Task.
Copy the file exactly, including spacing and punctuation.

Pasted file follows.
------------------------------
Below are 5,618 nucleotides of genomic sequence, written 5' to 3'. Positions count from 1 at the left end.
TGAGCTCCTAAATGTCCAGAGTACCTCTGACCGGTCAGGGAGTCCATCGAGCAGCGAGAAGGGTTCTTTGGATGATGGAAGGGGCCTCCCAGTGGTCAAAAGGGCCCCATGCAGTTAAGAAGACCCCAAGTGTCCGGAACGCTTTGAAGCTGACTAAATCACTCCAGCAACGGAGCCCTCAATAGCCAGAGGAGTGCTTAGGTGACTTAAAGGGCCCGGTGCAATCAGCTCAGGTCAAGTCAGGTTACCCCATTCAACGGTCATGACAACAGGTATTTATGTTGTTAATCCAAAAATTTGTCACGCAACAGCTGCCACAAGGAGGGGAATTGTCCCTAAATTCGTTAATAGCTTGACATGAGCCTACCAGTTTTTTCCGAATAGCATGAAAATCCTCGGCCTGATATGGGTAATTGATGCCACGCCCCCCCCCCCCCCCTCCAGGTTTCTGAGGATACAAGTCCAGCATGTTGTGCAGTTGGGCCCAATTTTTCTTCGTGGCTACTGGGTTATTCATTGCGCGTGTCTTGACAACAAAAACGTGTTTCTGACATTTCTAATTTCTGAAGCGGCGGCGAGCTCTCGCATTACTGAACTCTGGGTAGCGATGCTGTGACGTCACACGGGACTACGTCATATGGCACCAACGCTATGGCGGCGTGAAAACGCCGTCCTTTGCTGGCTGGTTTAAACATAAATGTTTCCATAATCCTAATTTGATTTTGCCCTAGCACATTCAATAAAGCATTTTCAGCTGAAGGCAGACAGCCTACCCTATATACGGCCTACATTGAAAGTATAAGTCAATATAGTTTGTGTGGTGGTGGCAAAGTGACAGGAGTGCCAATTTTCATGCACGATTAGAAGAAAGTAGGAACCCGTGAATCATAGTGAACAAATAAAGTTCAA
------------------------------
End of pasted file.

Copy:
Below are 5,618 nucleotides of genomic sequence, written 5' to 3'. Positions count from 1 at the left end.
TGAGCTCCTAAATGTCCAGAGTACCTCTGACCGGTCAGGGAGTCCATCGAGCAGCGAGAAGGGTTCTTTGGATGATGGAAGGGGCCTCCCAGTGGTCAAAAGGGCCCCATGCAGTTAAGAAGACCCCAAGTGTCCGGAACGCTTTGAAGCTGACTAAATCACTCCAGCAACGGAGCCCTCAATAGCCAGAGGAGTGCTTAGGTGACTTAAAGGGCCCGGTGCAATCAGCTCAGGTCAAGTCAGGTTACCCCATTCAACGGTCATGACAACAGGTATTTATGTTGTTAATCCAAAAATTTGTCACGCAACAGCTGCCACAAGGAGGGGAATTGTCCCTAAATTCGTTAATAGCTTGACATGAGCCTACCAGTTTTTTCCGAATAGCATGAAAATCCTCGGCCTGATATGGGTAATTGATGCCACGCCCCCCCCCCCCCCCTCCAGGTTTCTGAGGATACAAGTCCAGCATGTTGTGCAGTTGGGCCCAATTTTTCTTCGTGGCTACTGGGTTATTCATTGCGCGTGTCTTGACAACAAAAACGTGTTTCTGACATTTCTAATTTCTGAAGCGGCGGCGAGCTCTCGCATTACTGAACTCTGGGTAGCGATGCTGTGACGTCACACGGGACTACGTCATATGGCACCAACGCTATGGCGGCGTGAAAACGCCGTCCTTTGCTGGCTGGTTTAAACATAAATGTTTCCATAATCCTAATTTGATTTTGCCCTAGCACATTCAATAAAGCATTTTCAGCTGAAGGCAGACAGCCTACCCTATATACGGCCTACATTGAAAGTATAAGTCAATATAGTTTGTGTGGTGGTGGCAAAGTGACAGGAGTGCCAATTTTCATGCACGATTAGAAGAAAGTAGGAACCCGTGAATCATAGTGAACAAATAAAGTTCAA